Sharon Stone’s Nanny, Overtime Pay and the Silicon Valley Professional

The number of wage and hour violation class action claims has surged in the past two years, according to a report by CNN last week. According to CNN, there has been a 400 percent increase from 2000 in the number of wage and hour class action lawsuits filed in federal court. In 2011 the number of such cases topped 7,000, and past years have included major suits against Wal-Mart, IBM, Taco Bell and Oracle. These wage and hour claims are usually brought under the Fair Labor Standards Act as well as state labor laws, which provide protections for workers from being forced to work off the clock, not being paid for working overtime or being paid below the federal minimum wage, among other issues.
Recent national headlines about the case filed against actress Sharon Stone by her former nanny, alleging violations of the Fair Labor Standards Act demonstrates that no one is immune from charges for such violations. This case against Sharon Stone also highlights the increasing importance of the FLSA in protecting increasingly vulnerable employees in the wake of the worst economic crisis since the Great Depression. In this case, Sharon Stone’s former nanny alleged that not only did the Academy Award-nominated actress harass and make derogatory comments about her, but she also fired her for accepting overtime pay for work that she performed during vacations and holidays.
Her case relies on one of the most important provisions of the Fair Labor Standards Act, that relating to overtime pay, which is also covered by the California labor codes. The overtime pay provision of the Fair Labor Standards Act requires that employers pay their workers for any hours worked over 40 hours a week at 1.5 times their hourly wage. California state law has an even stricter requirement in calculating overtime, requiring payment of one and a half the hourly wage for any hours worked over 8 in a day, in addition to the 40 hours a week restriction. These overtime provisions apply to all workers in all industries at all job levels, regardless of salary or job title, unless the position falls under one of a few narrow exceptions. Some of the most important exemptions under federal law are for bona fide administrative, executive, professional, computer, and outside or commissioned sales employees. There are a number of very complex requirements for such positions to be exempt from the overtime provisions, and there has been much litigation over the issue. One major requirement under federal law for most of the exemptions is that the position be salaried and pay over $455 a week. The California labor code has very similar exemption requirements, with the required salary varying depending on the industry. For computer professionals, for example, a court would look carefully at the job duties of the computer professional, the hourly rate and other issues in determining whether a position is exempt from the overtime requirements.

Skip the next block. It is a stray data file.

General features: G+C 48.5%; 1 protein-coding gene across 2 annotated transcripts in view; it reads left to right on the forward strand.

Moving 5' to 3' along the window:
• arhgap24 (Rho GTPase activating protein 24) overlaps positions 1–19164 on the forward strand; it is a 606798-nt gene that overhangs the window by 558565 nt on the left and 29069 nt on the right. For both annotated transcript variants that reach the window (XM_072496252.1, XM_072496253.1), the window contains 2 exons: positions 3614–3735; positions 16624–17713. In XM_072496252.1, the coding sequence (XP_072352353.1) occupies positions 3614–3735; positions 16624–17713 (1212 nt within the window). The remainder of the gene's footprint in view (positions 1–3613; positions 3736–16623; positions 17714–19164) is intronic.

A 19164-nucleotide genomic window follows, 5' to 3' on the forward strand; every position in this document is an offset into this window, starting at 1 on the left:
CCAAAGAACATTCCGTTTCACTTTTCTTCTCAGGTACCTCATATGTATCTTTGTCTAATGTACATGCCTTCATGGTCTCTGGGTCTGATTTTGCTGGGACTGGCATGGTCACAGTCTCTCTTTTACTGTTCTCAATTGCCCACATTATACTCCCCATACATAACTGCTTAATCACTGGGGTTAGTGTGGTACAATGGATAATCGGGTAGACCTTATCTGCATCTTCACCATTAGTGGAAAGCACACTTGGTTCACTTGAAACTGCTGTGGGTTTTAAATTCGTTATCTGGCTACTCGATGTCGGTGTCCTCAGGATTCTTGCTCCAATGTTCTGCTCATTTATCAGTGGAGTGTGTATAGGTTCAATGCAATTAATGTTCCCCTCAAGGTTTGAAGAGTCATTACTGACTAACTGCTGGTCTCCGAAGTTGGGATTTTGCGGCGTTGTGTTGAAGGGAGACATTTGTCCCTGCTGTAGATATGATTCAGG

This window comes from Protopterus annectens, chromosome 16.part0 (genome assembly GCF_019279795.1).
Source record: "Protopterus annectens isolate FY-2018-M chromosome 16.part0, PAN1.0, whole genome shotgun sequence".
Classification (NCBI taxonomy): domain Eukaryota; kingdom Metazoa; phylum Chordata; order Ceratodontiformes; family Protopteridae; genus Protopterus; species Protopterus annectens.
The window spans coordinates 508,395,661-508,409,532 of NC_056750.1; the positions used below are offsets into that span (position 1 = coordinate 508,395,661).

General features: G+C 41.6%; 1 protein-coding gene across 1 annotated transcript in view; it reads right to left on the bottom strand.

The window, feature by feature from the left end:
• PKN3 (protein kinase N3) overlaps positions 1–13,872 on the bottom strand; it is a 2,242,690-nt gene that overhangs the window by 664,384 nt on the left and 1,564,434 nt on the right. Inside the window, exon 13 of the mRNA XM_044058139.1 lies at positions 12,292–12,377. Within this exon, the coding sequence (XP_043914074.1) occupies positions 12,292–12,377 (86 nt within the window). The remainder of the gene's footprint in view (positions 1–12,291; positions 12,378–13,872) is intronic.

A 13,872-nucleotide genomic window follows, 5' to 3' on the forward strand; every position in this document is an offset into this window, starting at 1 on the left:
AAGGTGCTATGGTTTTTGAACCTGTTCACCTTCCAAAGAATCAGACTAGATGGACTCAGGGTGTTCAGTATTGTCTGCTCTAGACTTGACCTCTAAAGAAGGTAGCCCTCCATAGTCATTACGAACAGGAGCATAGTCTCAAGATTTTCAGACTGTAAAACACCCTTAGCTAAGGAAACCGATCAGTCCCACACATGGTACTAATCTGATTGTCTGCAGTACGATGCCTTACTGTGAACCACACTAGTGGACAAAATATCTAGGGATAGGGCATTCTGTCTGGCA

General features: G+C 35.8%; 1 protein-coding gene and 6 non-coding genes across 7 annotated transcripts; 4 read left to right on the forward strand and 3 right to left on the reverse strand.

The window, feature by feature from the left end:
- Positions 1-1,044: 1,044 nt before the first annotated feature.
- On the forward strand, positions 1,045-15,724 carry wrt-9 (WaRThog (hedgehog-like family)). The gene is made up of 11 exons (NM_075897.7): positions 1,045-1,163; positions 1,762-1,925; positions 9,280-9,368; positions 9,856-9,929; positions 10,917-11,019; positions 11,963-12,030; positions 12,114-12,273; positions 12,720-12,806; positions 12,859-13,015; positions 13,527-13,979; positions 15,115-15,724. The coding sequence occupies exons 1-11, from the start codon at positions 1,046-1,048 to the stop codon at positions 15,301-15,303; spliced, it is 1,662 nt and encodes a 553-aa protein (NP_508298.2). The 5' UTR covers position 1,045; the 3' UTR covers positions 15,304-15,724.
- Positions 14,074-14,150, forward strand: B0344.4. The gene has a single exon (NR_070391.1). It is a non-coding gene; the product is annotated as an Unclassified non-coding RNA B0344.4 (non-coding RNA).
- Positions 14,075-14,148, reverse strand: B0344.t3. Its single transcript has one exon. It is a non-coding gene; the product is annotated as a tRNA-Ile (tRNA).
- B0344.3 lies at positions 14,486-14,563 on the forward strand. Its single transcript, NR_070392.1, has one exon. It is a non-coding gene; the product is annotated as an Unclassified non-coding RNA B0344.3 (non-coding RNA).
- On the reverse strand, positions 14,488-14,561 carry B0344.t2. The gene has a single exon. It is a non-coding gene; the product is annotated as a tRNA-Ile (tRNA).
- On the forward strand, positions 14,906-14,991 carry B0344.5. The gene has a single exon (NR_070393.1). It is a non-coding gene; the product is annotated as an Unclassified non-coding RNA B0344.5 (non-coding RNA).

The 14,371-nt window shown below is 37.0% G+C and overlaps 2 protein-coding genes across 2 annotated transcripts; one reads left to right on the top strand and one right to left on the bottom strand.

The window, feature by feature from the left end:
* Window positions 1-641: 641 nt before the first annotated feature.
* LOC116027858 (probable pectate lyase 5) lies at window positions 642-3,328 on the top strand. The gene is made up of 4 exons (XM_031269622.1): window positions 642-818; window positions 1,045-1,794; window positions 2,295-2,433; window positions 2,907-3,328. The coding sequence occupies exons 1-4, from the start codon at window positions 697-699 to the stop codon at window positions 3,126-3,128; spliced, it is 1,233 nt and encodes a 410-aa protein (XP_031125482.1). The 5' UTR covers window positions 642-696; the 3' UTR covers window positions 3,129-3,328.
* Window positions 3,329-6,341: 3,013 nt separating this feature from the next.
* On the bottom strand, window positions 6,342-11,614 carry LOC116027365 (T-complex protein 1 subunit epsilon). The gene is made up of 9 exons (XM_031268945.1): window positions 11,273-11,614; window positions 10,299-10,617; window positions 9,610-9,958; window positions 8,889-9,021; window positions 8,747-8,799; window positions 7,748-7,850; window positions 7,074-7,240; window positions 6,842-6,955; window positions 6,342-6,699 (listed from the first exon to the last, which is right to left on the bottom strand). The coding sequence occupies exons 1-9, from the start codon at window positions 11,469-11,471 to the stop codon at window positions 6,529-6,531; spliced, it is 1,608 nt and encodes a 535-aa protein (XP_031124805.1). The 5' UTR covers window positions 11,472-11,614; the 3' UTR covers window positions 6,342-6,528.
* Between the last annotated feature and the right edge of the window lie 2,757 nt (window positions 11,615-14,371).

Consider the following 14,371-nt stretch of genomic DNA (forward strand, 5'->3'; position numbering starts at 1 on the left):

In the case of Sharon Stone’s nanny, her work would probably not fall under any of the overtime exemptions as her job duties would not qualify her under the broad exemptions for administrative, professional or other related positions. Even if she was salaried, any work she performed over 40 hours a week or 8 hours a day would probably need to be paid at time and a half. Sharon Stone’s nanny claims that she was not paid time and a half for her work over weekends and holidays, which presumably would have put her over the 40 hour a week provision. She also claims that she was retaliated against when she complained about not being paid, also a violation of the Fair Labor Standards Act. If Sharon Stone’s nanny’s claim is successful, she would be entitled under the Fair Labor Standards Act for any back pay under the overtime provisions, although she would not be entitled to any punitive damages under the statute.
In Silicon Valley, the greatest attention has certainly been to the computer professional exemption of the Fair Labor Standards Act. Silicon Valley has certainly been a hot-spot for start-ups and other high-powered technology companies, where long hours and missed weekends are the norm. Recent developments in California state law on the issue has engendered a great deal of confusion in Silicon Valley regarding the applicability of the Fair Labor Standards Act and the California labor laws to such computer technology professionals. While we will explore such issues facing computer professionals in more detail in future posts, the recent case concerning Sharon Stone and the sharp jump in wage and hour suits filed in the past few years does highlight the increasing importance of the overtime issue for all California workers in these difficult economic times.

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